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Wednesday, October 20, 2021

Chestnuts as a Viable Farm Product

via Wikimedia Commons
The first time I ever had chestnuts, so far as I can recall, was just a couple of months ago. I saw them for sale at a local supermarket and picked up a couple of packs. At first I found them off-putting, but once I acquired the taste they were practically addictive. In terms of an agroforestry crop they are a pretty solid option, as you can hear in the audio below from Nebraska Public Media. Greg Heindselman, a chestnut farmer from the northeast Missouri town of Lewistown, Missouri, is interviewed for the report, and suggests that as little as five acres is plenty for a good operation. I'm assuming that means as part of a diverse portfolio of farm products. Here's how the article puts it:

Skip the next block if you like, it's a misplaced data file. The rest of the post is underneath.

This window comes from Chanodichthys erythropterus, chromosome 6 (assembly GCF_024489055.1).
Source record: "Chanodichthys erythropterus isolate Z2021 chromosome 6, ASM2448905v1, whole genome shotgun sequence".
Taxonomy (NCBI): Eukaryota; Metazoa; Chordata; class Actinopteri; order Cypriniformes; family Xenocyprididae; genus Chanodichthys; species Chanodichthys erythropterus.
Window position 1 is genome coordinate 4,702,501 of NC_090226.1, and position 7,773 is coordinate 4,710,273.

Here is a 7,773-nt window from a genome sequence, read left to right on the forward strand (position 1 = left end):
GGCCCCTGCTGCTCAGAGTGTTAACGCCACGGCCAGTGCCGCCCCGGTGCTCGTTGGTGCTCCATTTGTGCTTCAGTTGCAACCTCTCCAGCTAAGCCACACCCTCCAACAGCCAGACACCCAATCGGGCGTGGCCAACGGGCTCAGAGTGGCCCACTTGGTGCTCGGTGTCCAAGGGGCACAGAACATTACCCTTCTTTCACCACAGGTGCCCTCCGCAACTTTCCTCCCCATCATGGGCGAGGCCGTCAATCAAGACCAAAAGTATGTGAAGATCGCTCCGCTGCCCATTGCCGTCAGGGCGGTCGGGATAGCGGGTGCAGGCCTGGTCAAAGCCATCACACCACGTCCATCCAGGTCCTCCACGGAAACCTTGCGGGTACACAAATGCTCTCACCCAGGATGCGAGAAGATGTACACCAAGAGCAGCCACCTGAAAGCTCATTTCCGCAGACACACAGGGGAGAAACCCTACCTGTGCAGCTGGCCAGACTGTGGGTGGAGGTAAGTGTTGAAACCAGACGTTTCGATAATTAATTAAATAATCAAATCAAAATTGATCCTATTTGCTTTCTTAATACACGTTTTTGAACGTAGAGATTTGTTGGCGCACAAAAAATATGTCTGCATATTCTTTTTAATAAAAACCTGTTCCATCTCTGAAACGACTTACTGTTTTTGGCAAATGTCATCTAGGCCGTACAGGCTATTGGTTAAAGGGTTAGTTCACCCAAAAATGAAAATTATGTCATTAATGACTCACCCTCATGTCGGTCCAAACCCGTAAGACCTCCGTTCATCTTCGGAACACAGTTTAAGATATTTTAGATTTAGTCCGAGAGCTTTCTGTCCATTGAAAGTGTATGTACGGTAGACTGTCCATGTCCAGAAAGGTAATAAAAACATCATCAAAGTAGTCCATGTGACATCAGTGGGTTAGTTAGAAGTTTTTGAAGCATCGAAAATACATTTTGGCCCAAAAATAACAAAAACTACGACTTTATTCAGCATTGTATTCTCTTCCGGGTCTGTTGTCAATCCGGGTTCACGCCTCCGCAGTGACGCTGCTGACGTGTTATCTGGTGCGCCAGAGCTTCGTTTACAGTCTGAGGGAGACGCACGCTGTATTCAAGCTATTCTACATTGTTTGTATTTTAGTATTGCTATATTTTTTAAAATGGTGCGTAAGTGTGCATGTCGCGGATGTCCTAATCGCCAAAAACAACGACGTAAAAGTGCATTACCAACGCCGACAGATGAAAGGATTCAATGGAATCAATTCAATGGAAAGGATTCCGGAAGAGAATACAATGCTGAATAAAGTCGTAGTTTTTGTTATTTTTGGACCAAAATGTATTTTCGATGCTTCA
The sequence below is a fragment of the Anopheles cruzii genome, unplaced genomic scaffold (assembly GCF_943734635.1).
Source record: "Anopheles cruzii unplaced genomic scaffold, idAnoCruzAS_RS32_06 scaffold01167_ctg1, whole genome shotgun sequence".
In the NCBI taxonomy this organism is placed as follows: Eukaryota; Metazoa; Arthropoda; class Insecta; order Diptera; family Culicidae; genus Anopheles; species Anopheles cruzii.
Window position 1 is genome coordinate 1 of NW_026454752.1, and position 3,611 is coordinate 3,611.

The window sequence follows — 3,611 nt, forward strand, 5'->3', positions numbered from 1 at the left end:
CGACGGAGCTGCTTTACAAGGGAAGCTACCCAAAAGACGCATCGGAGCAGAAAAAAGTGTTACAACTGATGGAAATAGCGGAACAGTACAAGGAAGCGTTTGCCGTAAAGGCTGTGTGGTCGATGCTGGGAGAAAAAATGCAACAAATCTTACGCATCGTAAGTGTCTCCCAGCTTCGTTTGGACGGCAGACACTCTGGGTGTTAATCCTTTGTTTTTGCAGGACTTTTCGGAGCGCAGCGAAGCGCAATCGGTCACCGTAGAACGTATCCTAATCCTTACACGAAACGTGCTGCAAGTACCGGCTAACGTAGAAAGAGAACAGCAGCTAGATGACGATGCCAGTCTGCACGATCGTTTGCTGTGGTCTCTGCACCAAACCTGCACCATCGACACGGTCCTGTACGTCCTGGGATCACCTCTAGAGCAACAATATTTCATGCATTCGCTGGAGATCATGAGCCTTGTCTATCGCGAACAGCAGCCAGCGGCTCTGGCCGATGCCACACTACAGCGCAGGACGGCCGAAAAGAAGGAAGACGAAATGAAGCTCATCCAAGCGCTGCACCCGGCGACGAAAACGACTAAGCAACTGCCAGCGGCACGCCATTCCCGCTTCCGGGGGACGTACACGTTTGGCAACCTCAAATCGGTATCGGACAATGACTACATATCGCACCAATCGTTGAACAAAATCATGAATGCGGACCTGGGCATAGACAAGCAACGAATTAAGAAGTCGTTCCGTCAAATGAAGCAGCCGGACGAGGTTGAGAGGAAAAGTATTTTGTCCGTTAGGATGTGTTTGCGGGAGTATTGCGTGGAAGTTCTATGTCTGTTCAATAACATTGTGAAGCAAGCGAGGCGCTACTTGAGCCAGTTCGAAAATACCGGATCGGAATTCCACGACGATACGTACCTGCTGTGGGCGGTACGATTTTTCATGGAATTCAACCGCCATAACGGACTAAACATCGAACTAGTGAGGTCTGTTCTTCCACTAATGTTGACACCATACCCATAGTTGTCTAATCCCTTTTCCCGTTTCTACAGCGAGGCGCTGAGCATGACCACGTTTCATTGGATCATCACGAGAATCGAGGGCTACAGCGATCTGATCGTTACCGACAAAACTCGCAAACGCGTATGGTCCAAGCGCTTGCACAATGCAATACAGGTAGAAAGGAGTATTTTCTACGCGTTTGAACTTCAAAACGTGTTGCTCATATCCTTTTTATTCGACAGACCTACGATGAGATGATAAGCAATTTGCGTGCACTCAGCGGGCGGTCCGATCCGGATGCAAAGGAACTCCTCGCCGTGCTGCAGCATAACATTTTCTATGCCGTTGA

“In a lean year, if you only have 1,000 pounds per acre, that figures right around $6,000 an acre. Now, granted, not all of that is profit,” he said. “That’s still a whole lot better than I can do in grain.”

While the future or chestnut growing in the Midwest appears bright, it’s not all Christmas carols and tasty recipes.

“Growing chestnuts is hard work. It’s labor-intensive, and you always have something to do, almost year-round,” Heindselman said. “But it’s still worth it. It’s a great way to farm.”

It's also worth noting that the professor of my first agroforestry course, Dr. Mike Gold, was also interviewed for this report. 

If I ever have say over what goes onto some farmland, chestnuts will be at the very top of the list. 

'Tremendous Demand' Awaits Chestnuts Grown in Midwest